Researchers with the Department of Veterans Affairs and Boston University have identified chronic traumatic encephalopathy in 97 percent of NFL players they’ve examined.
About 40 percent of those who tested positive for CTE were defensive or offensive linemen who come into contact with each other during every play of a game – further supporting claims that regular, repetitive trauma to the head poses a higher risk to players than rare, violent impact that leads to concussions, Frontline reports.
“People think that we’re blowing this out of proportion, that this is a very rare disease and that we’re sensationalizing it,” said Dr. Ann McKee, chief of neuropathology at the VA Boston Healthcare System. “My response is that where I sit, this is a very real disease. We have had no problem identifying it in hundreds of players.”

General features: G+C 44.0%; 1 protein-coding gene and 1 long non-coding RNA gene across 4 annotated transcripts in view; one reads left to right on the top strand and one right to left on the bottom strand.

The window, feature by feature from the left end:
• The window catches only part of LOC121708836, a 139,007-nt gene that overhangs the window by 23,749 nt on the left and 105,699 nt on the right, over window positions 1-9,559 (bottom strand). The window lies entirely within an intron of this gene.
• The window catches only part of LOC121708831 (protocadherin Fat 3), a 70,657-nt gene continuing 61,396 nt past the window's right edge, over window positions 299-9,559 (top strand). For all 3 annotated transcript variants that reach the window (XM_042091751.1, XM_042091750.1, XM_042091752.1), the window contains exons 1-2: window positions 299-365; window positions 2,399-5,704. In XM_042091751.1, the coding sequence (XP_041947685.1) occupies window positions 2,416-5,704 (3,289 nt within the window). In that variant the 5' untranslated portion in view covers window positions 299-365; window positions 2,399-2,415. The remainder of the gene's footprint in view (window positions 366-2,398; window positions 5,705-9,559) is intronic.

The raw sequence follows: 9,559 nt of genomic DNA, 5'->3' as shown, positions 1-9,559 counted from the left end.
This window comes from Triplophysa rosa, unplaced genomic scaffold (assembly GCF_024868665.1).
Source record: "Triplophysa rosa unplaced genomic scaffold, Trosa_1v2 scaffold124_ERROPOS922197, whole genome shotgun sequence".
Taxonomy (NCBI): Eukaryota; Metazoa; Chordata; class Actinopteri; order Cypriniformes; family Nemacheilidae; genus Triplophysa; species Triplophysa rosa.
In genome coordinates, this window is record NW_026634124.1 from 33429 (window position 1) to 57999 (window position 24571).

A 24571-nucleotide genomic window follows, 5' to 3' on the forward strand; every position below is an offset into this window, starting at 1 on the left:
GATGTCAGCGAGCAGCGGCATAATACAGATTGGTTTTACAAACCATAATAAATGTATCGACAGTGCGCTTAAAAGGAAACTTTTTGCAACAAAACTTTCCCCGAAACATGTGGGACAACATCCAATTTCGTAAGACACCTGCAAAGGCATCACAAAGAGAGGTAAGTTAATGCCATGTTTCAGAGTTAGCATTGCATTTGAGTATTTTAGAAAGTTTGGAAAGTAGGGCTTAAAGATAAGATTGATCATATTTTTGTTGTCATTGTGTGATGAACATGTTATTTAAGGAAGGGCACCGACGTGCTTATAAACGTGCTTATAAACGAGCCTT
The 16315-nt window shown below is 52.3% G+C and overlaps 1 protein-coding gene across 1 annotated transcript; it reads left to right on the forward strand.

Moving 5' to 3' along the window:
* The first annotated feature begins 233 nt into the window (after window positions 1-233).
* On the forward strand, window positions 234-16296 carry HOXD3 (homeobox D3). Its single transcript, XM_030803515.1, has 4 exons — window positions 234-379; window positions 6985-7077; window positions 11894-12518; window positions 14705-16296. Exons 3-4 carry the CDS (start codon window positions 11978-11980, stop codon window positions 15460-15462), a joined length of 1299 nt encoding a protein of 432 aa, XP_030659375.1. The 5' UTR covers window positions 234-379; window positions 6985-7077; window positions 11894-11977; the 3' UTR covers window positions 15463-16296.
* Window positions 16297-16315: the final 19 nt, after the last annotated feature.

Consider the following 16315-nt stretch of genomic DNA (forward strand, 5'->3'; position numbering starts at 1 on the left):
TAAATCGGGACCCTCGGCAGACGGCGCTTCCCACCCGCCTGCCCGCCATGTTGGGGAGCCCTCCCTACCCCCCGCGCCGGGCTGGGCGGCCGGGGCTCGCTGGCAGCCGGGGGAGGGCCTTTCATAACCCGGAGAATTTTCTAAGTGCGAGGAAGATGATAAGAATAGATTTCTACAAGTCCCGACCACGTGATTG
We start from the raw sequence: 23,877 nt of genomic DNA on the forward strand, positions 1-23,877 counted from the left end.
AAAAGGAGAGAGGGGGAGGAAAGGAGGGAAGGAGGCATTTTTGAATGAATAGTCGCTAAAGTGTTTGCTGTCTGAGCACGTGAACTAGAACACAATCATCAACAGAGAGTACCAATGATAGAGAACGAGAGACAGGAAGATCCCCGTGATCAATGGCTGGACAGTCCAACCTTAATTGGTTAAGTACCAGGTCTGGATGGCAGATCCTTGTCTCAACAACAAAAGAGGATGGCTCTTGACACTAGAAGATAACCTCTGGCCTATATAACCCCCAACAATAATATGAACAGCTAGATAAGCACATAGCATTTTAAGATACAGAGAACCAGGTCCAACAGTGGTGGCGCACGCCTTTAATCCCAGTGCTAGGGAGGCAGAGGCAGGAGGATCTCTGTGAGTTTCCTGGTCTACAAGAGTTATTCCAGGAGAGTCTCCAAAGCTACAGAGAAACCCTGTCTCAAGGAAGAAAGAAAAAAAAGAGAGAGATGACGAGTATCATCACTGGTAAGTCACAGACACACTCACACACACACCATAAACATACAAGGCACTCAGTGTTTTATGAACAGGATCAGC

Still, the findings can be questioned.
CTE can only be confirmed in someone after death, and several players who donated their brains for research thought they had it while alive. This leaves researchers with a very skewed population to work with.
According to its 2015 Health & Safety Report, concussions in regular season games dropped 35 percent during the last two seasons from 173 in 2012 to 112 last season. Frontline’s separate analysis showed a similar 28 percent decrease after factoring in data from preseason and playoffs games.
Still, some accuse the NFL of trying to underscore research linking brain damage to football.
Two weeks ago, a trailer was released for the Will Smith starring film “Concussion,” which tells the story of
Bennet Omalu, who in 2005 published an article in the journal Neurosurgery detailing his discovery of CTE in former Pittsburgh Steelers center Mike Webster. League doctors publically criticized his work and demanded a retraction.
During a 2013 interview with Frontline, Omalu said: “You can’t go against the NFL. They’ll squash you.”